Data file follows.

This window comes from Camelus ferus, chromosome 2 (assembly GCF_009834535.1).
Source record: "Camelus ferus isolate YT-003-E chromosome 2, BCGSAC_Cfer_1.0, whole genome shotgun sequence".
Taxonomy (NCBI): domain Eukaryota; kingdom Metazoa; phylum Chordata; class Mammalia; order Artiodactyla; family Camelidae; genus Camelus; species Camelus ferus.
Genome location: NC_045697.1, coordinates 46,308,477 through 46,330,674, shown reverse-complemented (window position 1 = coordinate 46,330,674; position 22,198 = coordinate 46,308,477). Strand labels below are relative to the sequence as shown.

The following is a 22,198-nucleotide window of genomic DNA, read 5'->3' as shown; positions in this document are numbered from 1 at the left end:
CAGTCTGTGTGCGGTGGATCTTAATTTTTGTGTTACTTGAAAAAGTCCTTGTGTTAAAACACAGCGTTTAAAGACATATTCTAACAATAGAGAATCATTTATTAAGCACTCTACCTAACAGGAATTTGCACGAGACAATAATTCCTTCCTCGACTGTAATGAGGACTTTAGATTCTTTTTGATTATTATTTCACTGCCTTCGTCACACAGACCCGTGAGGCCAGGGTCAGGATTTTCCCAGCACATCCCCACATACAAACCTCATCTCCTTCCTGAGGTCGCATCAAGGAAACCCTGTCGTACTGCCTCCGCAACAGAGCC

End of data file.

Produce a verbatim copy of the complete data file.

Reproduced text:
This window comes from Camelus ferus, chromosome 2 (assembly GCF_009834535.1).
Source record: "Camelus ferus isolate YT-003-E chromosome 2, BCGSAC_Cfer_1.0, whole genome shotgun sequence".
Taxonomy (NCBI): domain Eukaryota; kingdom Metazoa; phylum Chordata; class Mammalia; order Artiodactyla; family Camelidae; genus Camelus; species Camelus ferus.
Genome location: NC_045697.1, coordinates 46,308,477 through 46,330,674, shown reverse-complemented (window position 1 = coordinate 46,330,674; position 22,198 = coordinate 46,308,477). Strand labels below are relative to the sequence as shown.

The following is a 22,198-nucleotide window of genomic DNA, read 5'->3' as shown; positions in this document are numbered from 1 at the left end:
CAGTCTGTGTGCGGTGGATCTTAATTTTTGTGTTACTTGAAAAAGTCCTTGTGTTAAAACACAGCGTTTAAAGACATATTCTAACAATAGAGAATCATTTATTAAGCACTCTACCTAACAGGAATTTGCACGAGACAATAATTCCTTCCTCGACTGTAATGAGGACTTTAGATTCTTTTTGATTATTATTTCACTGCCTTCGTCACACAGACCCGTGAGGCCAGGGTCAGGATTTTCCCAGCACATCCCCACATACAAACCTCATCTCCTTCCTGAGGTCGCATCAAGGAAACCCTGTCGTACTGCCTCCGCAACAGAGCC